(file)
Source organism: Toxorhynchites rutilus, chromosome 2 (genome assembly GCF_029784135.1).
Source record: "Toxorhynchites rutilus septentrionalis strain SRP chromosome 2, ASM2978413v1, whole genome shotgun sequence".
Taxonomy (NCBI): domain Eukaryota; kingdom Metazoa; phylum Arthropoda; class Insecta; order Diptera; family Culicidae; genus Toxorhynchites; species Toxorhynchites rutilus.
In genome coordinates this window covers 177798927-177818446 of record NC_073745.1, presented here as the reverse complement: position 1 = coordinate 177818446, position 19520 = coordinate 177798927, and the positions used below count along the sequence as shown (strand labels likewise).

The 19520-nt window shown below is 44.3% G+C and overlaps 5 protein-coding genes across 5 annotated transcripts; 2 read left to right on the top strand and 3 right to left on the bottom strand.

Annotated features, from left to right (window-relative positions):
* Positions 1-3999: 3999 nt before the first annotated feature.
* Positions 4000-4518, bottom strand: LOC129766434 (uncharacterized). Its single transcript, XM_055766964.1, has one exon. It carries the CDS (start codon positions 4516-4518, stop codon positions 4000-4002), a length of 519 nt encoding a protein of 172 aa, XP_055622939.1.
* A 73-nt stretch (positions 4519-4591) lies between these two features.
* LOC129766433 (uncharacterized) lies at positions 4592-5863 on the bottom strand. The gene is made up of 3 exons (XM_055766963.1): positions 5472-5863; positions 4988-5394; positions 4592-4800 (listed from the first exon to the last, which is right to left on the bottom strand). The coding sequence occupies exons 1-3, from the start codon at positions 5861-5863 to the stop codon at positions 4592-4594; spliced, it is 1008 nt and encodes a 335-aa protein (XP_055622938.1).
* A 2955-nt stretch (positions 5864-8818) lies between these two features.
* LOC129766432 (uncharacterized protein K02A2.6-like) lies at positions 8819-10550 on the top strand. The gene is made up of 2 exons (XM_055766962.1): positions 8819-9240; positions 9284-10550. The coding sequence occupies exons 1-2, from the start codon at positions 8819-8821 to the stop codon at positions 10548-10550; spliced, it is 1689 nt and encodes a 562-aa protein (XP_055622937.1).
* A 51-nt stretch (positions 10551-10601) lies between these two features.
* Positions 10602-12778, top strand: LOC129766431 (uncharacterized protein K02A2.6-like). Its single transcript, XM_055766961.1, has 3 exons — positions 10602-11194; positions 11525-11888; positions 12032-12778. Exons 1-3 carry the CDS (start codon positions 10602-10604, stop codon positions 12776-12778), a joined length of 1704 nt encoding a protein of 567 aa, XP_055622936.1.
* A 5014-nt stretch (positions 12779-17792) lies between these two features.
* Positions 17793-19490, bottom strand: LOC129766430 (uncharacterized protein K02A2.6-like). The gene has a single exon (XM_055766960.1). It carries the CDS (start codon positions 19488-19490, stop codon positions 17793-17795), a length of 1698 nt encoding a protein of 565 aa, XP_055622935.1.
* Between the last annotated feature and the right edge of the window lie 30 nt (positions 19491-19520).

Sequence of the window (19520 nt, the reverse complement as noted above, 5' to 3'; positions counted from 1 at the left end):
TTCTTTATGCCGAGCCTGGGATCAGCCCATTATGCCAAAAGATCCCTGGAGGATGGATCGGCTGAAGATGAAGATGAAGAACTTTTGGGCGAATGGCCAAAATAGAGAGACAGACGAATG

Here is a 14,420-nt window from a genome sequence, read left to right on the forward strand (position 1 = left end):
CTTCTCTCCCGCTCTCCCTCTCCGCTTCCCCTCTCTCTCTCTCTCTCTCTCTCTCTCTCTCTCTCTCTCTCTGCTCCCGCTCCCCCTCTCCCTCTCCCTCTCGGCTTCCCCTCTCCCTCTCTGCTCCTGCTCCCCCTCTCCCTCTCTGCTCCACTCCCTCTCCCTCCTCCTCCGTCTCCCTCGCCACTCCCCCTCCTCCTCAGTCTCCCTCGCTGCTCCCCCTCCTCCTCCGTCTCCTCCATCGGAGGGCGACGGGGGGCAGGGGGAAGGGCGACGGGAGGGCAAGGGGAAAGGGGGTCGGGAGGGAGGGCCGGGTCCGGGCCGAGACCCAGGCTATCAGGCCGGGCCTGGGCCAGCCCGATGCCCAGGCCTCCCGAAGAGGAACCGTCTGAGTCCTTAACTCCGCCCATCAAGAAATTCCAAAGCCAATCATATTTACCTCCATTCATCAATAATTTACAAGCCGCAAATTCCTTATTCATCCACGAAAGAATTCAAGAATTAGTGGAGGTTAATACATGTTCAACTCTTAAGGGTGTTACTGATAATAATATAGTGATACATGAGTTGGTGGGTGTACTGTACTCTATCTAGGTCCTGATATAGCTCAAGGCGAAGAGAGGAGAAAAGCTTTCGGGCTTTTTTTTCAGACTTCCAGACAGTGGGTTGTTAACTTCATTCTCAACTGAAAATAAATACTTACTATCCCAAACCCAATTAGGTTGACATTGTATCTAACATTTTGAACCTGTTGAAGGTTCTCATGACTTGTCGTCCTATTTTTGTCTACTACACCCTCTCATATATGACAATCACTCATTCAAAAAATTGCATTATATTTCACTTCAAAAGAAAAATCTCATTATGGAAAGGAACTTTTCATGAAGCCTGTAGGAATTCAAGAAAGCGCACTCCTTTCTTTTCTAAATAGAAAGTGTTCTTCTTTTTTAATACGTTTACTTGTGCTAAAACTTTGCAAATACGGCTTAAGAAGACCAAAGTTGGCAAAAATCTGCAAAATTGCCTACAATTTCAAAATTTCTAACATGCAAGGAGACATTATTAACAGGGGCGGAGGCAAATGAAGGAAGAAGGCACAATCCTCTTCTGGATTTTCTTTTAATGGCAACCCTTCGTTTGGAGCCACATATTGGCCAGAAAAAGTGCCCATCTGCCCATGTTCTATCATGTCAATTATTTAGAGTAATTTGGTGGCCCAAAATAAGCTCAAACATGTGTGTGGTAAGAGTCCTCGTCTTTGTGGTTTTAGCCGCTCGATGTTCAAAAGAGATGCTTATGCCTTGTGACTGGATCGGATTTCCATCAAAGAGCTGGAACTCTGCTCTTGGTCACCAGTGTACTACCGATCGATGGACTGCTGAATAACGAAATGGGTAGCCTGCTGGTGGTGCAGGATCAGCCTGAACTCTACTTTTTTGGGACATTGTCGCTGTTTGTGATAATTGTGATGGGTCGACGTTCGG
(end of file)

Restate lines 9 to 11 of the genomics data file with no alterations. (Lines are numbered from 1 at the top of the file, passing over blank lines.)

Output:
* A 73-nt stretch (positions 4519-4591) lies between these two features.
* LOC129766433 (uncharacterized) lies at positions 4592-5863 on the bottom strand. The gene is made up of 3 exons (XM_055766963.1): positions 5472-5863; positions 4988-5394; positions 4592-4800 (listed from the first exon to the last, which is right to left on the bottom strand). The coding sequence occupies exons 1-3, from the start codon at positions 5861-5863 to the stop codon at positions 4592-4594; spliced, it is 1008 nt and encodes a 335-aa protein (XP_055622938.1).
* A 2955-nt stretch (positions 5864-8818) lies between these two features.